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15 is 3 times 5, and now both
of these are prime.
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So we need something that has
two 2's and a 3, so let's look
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at the 12 right there.
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So our denominator has to have
at least two 2's and a 3, so
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let's write that down.
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So it has to be 2
times 2 times 3.
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It has to have at least that.
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Now, it also has to have
a 5 there, right?
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Because it has to be a
common multiple of 5.
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5's another one of those prime
factors, so it's got to have a
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5 in there.
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It didn't already have a 5.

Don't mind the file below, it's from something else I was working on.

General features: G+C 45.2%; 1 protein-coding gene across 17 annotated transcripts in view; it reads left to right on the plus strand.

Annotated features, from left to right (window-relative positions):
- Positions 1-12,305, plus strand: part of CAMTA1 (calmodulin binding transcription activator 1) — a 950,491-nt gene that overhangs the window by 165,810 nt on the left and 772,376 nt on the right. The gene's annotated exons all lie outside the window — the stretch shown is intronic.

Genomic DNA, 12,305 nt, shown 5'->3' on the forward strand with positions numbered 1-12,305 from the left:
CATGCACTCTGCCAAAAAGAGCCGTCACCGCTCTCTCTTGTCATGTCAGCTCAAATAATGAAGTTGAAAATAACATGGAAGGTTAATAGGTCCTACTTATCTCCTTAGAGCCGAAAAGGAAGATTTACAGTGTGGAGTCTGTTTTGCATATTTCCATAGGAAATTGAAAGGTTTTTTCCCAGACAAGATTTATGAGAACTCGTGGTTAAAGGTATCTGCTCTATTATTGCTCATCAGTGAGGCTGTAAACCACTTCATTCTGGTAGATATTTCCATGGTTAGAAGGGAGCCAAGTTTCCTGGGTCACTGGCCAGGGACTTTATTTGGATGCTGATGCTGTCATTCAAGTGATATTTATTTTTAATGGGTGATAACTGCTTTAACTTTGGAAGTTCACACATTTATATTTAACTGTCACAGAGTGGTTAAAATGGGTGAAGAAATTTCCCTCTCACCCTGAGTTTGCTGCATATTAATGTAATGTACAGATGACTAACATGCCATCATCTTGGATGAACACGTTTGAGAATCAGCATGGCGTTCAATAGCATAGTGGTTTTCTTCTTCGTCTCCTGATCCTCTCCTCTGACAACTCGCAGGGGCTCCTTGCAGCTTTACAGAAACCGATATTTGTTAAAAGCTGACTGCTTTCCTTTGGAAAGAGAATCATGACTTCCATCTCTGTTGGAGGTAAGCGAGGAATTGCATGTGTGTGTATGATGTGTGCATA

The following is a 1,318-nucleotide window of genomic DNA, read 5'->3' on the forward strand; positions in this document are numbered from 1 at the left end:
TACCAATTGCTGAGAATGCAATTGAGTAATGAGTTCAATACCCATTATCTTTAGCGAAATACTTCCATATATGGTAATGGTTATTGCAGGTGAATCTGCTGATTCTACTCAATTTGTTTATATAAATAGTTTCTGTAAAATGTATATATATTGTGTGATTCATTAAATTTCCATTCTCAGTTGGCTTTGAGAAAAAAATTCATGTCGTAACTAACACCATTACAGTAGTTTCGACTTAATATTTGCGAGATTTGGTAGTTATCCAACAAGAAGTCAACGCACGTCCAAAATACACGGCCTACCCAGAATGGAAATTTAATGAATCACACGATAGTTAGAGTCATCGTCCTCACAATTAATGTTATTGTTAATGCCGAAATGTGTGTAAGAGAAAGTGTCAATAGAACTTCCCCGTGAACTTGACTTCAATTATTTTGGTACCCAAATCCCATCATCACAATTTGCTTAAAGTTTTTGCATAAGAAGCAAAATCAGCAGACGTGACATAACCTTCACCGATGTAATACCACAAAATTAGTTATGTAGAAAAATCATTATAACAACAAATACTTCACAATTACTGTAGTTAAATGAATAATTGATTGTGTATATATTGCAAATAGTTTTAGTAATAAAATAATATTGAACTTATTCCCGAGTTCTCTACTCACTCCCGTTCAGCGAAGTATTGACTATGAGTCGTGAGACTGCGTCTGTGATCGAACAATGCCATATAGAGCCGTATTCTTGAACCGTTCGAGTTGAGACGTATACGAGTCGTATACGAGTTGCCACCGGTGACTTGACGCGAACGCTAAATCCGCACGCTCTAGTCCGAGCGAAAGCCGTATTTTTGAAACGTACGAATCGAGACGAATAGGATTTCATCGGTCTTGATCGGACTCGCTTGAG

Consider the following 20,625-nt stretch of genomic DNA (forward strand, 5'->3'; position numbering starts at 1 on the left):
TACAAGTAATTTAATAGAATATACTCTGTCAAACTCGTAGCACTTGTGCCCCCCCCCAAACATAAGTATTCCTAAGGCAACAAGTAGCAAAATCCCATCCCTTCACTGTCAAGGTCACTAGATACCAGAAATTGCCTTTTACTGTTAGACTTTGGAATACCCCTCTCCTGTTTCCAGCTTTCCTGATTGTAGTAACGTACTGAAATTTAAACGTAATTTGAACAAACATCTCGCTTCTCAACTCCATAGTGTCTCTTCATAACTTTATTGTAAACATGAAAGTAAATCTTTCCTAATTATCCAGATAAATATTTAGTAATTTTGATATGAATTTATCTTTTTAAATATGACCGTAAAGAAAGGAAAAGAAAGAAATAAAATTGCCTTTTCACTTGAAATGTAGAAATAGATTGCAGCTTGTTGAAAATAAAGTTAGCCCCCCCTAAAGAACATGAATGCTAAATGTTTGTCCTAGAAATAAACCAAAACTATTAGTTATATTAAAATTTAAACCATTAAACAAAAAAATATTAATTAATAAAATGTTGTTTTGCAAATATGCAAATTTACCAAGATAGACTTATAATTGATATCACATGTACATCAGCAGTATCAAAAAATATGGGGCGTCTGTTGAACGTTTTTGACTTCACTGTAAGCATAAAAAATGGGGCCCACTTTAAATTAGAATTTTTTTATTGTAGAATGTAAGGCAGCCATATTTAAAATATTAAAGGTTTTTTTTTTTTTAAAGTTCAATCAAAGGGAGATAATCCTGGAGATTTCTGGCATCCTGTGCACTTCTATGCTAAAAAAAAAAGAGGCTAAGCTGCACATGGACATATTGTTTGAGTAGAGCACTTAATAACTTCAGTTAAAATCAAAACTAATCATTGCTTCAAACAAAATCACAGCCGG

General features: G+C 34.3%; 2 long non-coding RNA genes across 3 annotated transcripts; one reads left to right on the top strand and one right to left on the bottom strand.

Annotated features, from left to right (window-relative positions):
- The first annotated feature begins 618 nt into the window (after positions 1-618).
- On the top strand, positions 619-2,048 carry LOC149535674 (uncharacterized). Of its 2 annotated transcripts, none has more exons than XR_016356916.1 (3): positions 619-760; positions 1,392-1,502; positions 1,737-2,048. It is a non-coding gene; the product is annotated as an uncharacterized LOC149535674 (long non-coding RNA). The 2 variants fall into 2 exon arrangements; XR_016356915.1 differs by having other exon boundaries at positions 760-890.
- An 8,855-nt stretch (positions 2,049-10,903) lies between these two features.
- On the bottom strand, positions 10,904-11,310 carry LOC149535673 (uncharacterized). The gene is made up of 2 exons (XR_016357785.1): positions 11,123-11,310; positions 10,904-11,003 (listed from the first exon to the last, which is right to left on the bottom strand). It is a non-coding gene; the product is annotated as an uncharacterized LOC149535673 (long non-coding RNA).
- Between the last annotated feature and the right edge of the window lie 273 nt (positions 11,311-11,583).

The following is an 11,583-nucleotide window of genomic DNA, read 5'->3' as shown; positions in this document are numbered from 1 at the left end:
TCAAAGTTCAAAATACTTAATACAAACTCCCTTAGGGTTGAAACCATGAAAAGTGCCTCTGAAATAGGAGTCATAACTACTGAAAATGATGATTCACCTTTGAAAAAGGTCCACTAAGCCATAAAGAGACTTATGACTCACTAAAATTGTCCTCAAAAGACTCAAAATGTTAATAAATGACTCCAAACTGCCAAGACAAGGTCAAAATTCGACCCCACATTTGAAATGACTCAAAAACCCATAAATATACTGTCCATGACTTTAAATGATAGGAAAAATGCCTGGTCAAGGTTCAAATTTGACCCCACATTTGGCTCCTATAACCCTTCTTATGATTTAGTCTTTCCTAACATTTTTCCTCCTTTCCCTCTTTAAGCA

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And then it also has to
have a 3 and a 5.
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Well, we already have a 5.
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We already have a 3 from the
12, and we already have a 5
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from the 5, so this number will
be divisible by all of
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them, and you can see that
because you can see it has a
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12 in it, it has a 5 in it,
and it has a 15 in it.
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So what is this number?
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2 times 2 is 4.
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4 times 3 is 12.
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12 times 5 is 60.
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So the least common multiple
of 12, 5 and 15 is 60.
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So this is going to be plus.
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We're going to be over 60.